Meet the Author

Marcus Aurelius (26 April 121 – 17 March 180 AD), was Roman Emperor from 161 to 180 AD. He ruled with Lucius Verus as co-emperor from 161 until Verus' death in 169. He was the last of the "Five Good Emperors", and is also considered one of the most important Stoic philosophers. During his reign, the Empire defeated a revitalized Parthian Empire; Aurelius' general Avidius Cassius sacked the capital Ctesiphon in 164. Aurelius fought the Marcomanni, Quadi, and Sarmatians with success during the Marcomannic Wars, but the threat of the Germanic tribes began to represent a troubling reality for the Empire. A revolt in the East led by Avidius Cassius failed to gain momentum and was suppressed immediately.

Marcus Aurelius' Stoic tome Meditations, written in Greek while on campaign between 170 and 180, is still revered as a literary monument to a philosophy of service and duty, describing how to find and preserve equanimity in the midst of conflict by following nature as a source of guidance and inspiration.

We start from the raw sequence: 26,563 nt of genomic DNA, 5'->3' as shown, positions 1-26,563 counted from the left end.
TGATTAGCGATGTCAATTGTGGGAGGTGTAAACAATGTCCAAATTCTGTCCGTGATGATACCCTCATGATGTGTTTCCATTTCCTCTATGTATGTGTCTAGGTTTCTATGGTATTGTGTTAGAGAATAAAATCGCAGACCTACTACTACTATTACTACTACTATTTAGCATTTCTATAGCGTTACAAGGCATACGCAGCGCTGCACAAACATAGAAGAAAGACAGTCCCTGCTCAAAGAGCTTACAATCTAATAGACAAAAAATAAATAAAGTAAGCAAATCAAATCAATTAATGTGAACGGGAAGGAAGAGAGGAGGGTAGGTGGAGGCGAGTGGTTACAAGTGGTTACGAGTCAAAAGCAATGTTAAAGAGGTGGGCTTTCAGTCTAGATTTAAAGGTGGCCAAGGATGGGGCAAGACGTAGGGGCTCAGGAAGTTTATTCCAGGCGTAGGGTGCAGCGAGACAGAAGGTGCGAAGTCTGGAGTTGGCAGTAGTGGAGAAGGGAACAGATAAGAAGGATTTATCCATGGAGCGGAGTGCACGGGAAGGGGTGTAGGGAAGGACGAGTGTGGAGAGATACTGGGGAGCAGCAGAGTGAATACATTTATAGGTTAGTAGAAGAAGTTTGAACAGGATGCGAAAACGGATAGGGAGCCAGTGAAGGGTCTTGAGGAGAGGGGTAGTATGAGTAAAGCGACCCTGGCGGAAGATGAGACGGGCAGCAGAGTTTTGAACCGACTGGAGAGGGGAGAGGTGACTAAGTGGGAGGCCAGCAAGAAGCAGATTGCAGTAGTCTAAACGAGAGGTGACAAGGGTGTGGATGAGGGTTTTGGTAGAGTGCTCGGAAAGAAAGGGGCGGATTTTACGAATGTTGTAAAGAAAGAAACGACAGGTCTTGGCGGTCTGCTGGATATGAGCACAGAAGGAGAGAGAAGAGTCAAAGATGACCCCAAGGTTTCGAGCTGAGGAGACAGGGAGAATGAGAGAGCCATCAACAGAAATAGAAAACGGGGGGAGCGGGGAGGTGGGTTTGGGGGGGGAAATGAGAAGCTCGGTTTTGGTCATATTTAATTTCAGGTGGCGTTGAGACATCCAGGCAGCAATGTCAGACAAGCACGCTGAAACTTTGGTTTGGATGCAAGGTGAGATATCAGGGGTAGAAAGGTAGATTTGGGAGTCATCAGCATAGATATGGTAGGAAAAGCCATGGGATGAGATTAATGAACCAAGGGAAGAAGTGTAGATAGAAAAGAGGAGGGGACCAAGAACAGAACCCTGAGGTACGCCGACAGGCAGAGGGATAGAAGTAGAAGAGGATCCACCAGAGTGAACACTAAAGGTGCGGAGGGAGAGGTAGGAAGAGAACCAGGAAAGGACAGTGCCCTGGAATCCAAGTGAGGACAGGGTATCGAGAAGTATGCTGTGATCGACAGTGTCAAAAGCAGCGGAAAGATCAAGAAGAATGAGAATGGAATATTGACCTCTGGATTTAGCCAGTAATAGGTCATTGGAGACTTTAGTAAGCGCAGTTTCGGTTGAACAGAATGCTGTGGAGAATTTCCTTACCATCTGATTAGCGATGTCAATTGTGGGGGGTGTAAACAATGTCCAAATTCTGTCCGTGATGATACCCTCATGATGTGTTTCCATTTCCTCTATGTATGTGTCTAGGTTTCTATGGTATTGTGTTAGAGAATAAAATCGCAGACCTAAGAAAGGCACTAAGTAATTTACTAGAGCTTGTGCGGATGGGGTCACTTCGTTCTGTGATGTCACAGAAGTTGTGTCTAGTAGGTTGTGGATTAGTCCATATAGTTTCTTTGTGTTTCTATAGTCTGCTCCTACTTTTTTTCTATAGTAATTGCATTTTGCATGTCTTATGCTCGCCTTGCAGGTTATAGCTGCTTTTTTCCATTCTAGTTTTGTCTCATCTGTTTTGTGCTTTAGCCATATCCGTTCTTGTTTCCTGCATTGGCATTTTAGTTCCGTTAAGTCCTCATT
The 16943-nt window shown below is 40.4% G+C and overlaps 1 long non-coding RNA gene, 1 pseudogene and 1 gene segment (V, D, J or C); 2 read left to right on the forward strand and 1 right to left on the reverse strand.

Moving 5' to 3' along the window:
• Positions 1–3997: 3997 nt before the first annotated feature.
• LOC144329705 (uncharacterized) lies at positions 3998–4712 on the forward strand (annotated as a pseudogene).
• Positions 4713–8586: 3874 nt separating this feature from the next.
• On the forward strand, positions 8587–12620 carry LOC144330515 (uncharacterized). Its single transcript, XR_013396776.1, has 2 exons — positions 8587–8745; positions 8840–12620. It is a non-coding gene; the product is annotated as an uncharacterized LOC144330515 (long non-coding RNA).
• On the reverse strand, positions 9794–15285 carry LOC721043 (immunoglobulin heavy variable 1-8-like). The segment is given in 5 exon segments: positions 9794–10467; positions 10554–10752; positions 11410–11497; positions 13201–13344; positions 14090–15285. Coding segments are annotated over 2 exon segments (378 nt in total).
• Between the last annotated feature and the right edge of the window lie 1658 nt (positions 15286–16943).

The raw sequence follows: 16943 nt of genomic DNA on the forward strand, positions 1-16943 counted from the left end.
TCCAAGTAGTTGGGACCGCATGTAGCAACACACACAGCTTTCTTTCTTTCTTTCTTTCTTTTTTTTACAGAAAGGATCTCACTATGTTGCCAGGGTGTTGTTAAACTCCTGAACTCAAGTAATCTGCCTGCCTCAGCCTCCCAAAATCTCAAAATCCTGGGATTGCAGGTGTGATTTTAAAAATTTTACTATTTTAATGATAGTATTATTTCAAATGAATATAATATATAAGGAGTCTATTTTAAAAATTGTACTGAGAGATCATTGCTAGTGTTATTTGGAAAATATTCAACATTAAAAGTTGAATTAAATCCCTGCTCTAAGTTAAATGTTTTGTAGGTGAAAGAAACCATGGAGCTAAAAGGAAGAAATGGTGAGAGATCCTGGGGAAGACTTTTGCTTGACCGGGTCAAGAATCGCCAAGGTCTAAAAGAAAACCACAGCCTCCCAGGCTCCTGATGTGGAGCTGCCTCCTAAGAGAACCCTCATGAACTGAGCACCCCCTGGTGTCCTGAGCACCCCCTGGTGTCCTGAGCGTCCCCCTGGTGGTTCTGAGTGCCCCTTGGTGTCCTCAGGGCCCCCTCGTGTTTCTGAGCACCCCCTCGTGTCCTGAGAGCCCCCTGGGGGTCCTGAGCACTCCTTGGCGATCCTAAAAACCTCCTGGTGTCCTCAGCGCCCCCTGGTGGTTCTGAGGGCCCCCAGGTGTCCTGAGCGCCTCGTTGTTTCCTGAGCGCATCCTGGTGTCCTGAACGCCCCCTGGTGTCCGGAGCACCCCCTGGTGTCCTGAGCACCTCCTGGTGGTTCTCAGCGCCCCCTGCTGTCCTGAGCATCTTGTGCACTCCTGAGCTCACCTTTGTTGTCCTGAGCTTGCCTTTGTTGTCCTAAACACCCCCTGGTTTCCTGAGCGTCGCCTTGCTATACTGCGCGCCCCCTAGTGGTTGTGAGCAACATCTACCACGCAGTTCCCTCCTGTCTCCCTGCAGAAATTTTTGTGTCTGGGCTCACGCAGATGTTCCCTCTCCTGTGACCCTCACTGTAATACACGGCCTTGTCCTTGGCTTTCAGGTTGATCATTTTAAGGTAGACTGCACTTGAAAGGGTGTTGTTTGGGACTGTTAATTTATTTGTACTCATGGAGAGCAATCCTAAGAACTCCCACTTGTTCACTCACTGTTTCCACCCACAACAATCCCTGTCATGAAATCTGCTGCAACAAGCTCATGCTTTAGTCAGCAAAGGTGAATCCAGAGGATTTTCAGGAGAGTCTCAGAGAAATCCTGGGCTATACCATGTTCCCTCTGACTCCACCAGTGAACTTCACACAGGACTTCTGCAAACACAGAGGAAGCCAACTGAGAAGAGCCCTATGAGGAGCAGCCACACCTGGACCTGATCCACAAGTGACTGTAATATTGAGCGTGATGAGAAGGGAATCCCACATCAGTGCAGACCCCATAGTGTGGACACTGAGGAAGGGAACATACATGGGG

Marcus Aurelius acquired the reputation of a philosopher king within his lifetime, and the title would remain his after death; both Dio and the biographer call him "the philosopher". Christians—Justin Martyr, Athenagoras, Melito—gave him the title too. The last named went so far as to call Marcus "more philanthropic and philosophic" than Pius and Hadrian, and set him against the persecuting emperors Domitian and Nero to make the contrast bolder. "Alone of the emperors," wrote the historian Herodian, "he gave proof of his learning not by mere words or knowledge of philosophical doctrines but by his blameless character and temperate way of life."

The 1964 movie The Fall of the Roman Empire and the 2000 movie Gladiator featured characters based on him. Both plots posited that Marcus Aurelius was assassinated because he intended to pass down power to Aurelius's adopted son, a Roman general, instead of his biological son Commodus.
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  • Anonymous

    Posted May 27, 2012

    Brilliant, one of the most profound books ever written. The Med

    Brilliant, one of the most profound books ever written. The Meditations is a book which every person should read at least once a year.

    3 out of 3 people found this review helpful.

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    Posted April 13, 2013